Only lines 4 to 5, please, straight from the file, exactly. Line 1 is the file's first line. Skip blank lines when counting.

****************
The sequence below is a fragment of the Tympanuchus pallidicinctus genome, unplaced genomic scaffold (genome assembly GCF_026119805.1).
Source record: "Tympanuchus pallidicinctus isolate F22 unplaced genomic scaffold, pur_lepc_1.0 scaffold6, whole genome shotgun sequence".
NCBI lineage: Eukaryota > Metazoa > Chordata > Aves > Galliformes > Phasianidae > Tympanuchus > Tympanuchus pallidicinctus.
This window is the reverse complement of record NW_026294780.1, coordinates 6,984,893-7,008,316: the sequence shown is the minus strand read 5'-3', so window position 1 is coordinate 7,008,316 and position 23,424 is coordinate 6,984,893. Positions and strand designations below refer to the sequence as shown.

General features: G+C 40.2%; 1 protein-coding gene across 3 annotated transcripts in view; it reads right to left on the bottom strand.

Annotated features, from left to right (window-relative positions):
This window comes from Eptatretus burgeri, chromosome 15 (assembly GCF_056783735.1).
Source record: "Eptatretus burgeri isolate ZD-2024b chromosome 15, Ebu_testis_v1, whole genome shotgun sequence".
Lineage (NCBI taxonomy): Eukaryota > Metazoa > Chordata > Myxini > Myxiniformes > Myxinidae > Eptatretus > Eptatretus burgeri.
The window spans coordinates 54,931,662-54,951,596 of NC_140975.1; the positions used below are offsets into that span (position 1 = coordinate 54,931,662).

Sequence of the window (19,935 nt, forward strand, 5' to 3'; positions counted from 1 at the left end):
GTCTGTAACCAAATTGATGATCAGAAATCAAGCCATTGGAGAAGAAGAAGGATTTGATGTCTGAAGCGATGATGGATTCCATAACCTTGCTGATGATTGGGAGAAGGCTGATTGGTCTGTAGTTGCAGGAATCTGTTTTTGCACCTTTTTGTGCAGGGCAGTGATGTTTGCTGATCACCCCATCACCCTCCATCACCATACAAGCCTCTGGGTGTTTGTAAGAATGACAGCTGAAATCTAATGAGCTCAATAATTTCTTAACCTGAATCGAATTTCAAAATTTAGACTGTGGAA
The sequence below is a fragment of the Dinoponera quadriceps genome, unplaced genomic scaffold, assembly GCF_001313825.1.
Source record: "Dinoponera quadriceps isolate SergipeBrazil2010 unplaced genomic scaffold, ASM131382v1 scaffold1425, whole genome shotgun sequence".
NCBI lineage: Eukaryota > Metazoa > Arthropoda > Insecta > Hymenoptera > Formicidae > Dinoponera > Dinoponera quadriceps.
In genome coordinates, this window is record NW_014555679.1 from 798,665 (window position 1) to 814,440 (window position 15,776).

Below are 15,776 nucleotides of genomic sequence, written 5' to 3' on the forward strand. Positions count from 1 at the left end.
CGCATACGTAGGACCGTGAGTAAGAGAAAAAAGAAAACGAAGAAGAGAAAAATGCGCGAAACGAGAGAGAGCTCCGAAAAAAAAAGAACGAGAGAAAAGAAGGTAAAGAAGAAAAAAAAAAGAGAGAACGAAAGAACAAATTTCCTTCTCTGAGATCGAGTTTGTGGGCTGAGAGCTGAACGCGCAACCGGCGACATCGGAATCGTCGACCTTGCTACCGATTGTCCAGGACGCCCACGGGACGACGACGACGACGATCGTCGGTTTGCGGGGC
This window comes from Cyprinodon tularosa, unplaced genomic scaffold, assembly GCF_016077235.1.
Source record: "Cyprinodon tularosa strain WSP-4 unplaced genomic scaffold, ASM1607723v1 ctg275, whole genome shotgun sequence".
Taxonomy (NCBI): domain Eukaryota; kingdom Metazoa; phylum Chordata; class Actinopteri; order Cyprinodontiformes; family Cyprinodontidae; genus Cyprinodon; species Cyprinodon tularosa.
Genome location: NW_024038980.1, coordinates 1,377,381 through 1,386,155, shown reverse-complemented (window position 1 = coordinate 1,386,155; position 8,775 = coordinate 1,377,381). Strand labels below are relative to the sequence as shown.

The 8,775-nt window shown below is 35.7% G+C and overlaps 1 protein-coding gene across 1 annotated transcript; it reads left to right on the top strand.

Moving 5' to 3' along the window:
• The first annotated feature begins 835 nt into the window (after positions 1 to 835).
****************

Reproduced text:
This window is the reverse complement of record NW_026294780.1, coordinates 6,984,893-7,008,316: the sequence shown is the minus strand read 5'-3', so window position 1 is coordinate 7,008,316 and position 23,424 is coordinate 6,984,893. Positions and strand designations below refer to the sequence as shown.

General features: G+C 40.2%; 1 protein-coding gene across 3 annotated transcripts in view; it reads right to left on the bottom strand.